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PA’s SORNA/SORNA II Declared Unconstitutional by One County Judge

Judge Carpenter in Montgomery County issues decision that indicates retroactive provisions of Act 10 of 2018 (new Megan’s Law) violates Constitution.

On June 22, 2018, Judge William Carpenter issued a decision (no opinion) that the sexual offender registration and notification act (“SORNA”) is punitive, severable, and unconstitutional.  In the wake of the Supreme Court Majority opinion in Commonwealth v. Muniz, 164 A.3d 1189 (2017) which held that Megan’s Law IV or SORNA was unconstitutional in that it violated the ex post facto provisions of both the PA and Federal Constitutions, the PA Legislature recently passed Act 10 of 2018 (HB 631) on February 21, 2018.  The new law, dubbed “SORNA/SORNA II,” because it effectively bifurcates offenders based upon commission dates of their offenses, is arguably more punitive than its predecessor version.

The SORNA component of Act 10 makes certain sex crimes committed on or after December 20, 2012 a registerable offense under the old “Tier” system.  So, those who commit a rape after this date, have to register as a “Tier III” offender for life.  Those who commit a “Statutory Sexual Assault” when the defendant is between 8 and 11 years older than the complainant, who must be less than 16, commits a “Tier II” offense, subject to a 25 year registration.  In other words, it’s a crimes-based registration strategy.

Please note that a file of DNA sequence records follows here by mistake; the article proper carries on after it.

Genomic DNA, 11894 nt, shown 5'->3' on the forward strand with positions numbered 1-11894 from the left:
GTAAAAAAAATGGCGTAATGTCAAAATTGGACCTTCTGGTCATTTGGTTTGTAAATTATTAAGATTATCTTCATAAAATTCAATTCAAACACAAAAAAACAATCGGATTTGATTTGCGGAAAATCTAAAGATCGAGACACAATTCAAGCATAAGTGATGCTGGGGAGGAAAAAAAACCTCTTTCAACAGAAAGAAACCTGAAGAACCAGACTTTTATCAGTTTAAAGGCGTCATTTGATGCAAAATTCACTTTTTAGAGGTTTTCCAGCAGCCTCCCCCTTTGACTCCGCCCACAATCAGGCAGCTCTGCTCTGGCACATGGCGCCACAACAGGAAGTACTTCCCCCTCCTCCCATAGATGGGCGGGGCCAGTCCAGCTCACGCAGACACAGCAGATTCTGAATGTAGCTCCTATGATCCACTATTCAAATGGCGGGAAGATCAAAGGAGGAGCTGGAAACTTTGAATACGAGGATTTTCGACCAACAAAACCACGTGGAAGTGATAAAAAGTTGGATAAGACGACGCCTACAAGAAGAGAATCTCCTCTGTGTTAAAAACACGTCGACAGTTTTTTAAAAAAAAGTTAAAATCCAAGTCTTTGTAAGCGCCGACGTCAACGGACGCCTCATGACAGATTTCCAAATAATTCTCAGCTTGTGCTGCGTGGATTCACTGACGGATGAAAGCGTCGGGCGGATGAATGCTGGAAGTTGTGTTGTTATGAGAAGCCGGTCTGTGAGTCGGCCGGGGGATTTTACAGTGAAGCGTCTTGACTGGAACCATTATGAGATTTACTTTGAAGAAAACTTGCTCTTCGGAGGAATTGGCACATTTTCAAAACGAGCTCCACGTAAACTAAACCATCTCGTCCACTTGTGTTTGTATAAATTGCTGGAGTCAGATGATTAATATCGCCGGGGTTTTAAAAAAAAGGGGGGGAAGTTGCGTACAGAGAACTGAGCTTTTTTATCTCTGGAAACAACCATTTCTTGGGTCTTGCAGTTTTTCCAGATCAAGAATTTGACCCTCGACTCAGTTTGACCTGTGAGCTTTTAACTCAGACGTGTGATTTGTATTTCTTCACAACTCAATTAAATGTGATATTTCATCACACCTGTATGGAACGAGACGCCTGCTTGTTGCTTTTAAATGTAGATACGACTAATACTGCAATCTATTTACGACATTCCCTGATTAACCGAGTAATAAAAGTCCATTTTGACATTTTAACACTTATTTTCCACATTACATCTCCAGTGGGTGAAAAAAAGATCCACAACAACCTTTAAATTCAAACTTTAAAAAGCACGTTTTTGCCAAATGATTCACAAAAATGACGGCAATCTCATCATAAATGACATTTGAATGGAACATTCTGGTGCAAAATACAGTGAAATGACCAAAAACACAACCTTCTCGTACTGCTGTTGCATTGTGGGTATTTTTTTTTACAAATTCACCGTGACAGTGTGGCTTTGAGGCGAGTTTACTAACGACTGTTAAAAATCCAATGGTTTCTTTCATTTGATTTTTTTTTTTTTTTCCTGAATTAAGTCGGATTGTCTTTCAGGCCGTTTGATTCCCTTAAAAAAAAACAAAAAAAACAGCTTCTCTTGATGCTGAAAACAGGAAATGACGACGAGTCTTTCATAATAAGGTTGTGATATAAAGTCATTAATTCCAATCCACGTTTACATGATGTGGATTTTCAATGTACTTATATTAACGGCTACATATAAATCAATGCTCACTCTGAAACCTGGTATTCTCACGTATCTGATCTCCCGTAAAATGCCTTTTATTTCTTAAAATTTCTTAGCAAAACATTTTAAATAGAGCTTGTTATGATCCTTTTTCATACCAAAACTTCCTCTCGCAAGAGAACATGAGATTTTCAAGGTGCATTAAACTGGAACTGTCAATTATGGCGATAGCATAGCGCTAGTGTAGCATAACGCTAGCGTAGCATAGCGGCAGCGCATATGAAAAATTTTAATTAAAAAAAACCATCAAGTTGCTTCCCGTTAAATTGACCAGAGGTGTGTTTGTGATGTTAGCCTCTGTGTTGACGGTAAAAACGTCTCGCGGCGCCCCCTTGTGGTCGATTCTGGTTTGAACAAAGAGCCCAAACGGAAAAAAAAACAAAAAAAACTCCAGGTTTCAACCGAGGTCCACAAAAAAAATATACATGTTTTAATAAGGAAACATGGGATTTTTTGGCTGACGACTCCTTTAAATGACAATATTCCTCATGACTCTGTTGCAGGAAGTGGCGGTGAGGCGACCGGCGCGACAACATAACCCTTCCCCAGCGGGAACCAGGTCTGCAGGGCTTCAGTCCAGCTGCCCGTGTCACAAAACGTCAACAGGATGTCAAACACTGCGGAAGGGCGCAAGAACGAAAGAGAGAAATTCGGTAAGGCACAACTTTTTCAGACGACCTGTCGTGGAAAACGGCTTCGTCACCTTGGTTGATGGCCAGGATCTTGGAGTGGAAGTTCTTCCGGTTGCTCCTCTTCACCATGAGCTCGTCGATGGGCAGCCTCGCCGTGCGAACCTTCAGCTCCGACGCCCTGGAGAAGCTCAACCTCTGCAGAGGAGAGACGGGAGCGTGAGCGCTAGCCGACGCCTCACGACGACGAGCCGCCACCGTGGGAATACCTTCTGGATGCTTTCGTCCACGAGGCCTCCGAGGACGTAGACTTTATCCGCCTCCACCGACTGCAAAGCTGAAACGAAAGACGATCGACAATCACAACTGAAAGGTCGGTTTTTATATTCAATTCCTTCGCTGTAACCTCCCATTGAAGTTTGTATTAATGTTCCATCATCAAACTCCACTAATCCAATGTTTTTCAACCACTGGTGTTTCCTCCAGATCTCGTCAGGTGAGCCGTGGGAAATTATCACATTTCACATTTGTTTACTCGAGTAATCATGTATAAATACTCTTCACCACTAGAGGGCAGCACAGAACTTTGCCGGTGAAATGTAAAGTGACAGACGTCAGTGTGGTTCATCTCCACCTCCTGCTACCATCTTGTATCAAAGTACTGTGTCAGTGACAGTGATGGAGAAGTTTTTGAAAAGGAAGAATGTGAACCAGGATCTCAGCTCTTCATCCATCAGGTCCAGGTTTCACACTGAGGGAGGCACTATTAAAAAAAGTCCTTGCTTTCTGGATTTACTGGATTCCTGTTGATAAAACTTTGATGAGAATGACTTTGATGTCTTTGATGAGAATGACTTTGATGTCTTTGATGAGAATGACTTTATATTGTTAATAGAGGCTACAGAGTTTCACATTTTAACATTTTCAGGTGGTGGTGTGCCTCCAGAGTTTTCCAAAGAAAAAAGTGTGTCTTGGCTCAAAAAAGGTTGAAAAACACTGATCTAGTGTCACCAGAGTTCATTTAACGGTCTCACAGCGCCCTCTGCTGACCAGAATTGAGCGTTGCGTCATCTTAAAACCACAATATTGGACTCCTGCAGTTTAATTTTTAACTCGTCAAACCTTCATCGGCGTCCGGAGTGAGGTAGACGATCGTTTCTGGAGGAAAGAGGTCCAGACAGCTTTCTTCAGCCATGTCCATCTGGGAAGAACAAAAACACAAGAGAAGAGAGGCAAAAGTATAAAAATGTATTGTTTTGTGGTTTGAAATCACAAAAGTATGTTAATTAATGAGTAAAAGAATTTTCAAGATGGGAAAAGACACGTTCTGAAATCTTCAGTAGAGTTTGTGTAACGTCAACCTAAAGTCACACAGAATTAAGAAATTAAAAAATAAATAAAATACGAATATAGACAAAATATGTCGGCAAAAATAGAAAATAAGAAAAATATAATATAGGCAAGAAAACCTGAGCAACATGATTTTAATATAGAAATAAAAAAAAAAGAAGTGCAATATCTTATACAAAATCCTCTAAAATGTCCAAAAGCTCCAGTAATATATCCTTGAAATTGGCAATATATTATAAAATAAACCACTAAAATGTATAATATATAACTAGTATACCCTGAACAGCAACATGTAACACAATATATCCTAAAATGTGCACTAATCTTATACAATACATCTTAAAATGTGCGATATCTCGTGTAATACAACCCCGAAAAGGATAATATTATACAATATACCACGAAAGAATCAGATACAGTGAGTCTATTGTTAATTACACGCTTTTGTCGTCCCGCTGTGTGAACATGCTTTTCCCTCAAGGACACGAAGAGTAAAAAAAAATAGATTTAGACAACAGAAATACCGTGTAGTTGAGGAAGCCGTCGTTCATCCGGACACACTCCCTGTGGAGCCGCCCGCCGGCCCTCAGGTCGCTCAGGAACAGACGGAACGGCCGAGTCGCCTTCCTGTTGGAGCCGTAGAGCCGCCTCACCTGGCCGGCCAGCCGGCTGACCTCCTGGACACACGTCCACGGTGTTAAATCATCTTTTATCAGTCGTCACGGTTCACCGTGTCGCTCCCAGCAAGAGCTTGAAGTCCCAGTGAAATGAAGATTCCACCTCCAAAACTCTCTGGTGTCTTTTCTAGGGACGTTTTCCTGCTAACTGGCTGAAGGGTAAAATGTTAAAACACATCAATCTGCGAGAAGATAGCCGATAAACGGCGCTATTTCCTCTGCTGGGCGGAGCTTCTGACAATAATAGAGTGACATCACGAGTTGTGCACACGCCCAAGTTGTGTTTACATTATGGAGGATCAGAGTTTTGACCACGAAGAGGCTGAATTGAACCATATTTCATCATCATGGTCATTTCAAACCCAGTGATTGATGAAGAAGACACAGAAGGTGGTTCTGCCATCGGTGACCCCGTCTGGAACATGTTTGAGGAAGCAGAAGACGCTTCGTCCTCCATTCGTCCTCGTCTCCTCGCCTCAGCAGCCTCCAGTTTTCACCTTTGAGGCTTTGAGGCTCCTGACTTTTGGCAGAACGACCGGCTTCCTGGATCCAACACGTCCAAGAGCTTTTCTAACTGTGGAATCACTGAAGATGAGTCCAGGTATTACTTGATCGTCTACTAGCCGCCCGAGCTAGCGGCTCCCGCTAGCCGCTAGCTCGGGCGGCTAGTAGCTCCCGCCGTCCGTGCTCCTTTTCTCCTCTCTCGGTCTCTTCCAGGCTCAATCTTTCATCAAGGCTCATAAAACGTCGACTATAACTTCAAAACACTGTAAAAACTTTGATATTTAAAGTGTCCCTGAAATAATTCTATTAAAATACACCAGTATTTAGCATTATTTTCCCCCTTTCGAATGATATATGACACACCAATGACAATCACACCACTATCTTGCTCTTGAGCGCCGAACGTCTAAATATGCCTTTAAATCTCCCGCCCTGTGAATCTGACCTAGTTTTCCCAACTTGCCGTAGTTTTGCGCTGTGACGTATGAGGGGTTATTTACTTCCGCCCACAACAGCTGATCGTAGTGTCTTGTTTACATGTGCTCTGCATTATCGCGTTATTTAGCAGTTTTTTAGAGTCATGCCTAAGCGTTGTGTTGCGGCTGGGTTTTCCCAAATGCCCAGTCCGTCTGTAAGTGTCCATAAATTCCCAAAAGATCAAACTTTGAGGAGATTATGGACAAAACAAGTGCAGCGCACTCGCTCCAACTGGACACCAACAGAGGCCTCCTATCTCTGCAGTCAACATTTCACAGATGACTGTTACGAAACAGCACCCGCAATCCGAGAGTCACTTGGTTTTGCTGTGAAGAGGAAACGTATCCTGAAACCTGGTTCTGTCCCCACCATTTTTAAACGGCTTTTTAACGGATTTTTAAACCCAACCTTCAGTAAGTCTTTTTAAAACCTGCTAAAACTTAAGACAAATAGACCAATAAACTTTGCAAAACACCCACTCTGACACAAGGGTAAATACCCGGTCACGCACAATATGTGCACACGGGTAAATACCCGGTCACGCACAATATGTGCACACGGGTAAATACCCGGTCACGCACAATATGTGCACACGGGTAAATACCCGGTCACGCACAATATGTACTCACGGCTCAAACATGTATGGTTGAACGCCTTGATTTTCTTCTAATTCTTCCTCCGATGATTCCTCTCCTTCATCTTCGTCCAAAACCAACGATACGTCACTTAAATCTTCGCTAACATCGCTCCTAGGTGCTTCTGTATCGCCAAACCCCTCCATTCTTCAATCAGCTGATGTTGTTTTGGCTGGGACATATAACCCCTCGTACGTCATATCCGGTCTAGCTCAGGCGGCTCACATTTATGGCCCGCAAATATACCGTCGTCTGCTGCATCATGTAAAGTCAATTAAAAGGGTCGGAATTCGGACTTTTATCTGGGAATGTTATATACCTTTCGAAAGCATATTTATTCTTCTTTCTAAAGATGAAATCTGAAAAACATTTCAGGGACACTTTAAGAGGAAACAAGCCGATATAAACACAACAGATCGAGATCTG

The SORNA II component of Act 10 takes the place of the former Megan’s Law II that expired on December 20, 2012.  Under its guidance, certain sex offenses that were registerable between April 22, 1996 and before December 20, 2012 are either 10 years or lifetime.  However, the registration provisions for those netted in this new system are arguably more burdensome.  See prior blog article “A History of Megan’s Law.”

Enter Judge Carpenter.  He held that an offender from 1997, who had never had any violations, was only a sexual offender and not a sexually violent predator (“SVP”) did not have to continue to register under Act 10.  The defendant was previously required because he had not yet completed his period of registration under SORNA II. 

This matter will likely be appealed, if so, Judge Carpenter will write an opinion detailing his thoughts and legal basis.  We’ll be sure to follow up.